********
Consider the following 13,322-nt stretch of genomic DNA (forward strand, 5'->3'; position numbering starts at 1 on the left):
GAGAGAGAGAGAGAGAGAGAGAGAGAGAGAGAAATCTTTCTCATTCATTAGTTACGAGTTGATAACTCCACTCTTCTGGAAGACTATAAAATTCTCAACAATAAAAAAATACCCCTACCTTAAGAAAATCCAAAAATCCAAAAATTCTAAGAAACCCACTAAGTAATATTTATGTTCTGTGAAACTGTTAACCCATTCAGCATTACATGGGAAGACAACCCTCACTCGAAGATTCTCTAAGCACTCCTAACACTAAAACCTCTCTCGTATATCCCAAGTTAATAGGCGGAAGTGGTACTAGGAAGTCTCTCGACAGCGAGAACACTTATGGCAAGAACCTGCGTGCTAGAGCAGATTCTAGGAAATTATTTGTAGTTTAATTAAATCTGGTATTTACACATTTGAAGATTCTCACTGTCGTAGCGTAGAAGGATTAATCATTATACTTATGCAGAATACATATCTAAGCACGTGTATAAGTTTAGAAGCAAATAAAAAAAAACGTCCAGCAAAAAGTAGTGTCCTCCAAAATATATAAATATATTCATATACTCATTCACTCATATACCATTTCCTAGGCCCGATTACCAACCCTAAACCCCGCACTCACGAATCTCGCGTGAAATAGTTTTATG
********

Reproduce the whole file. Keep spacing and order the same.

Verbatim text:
Consider the following 13,322-nt stretch of genomic DNA (forward strand, 5'->3'; position numbering starts at 1 on the left):
GAGAGAGAGAGAGAGAGAGAGAGAGAGAGAGAAATCTTTCTCATTCATTAGTTACGAGTTGATAACTCCACTCTTCTGGAAGACTATAAAATTCTCAACAATAAAAAAATACCCCTACCTTAAGAAAATCCAAAAATCCAAAAATTCTAAGAAACCCACTAAGTAATATTTATGTTCTGTGAAACTGTTAACCCATTCAGCATTACATGGGAAGACAACCCTCACTCGAAGATTCTCTAAGCACTCCTAACACTAAAACCTCTCTCGTATATCCCAAGTTAATAGGCGGAAGTGGTACTAGGAAGTCTCTCGACAGCGAGAACACTTATGGCAAGAACCTGCGTGCTAGAGCAGATTCTAGGAAATTATTTGTAGTTTAATTAAATCTGGTATTTACACATTTGAAGATTCTCACTGTCGTAGCGTAGAAGGATTAATCATTATACTTATGCAGAATACATATCTAAGCACGTGTATAAGTTTAGAAGCAAATAAAAAAAAACGTCCAGCAAAAAGTAGTGTCCTCCAAAATATATAAATATATTCATATACTCATTCACTCATATACCATTTCCTAGGCCCGATTACCAACCCTAAACCCCGCACTCACGAATCTCGCGTGAAATAGTTTTATG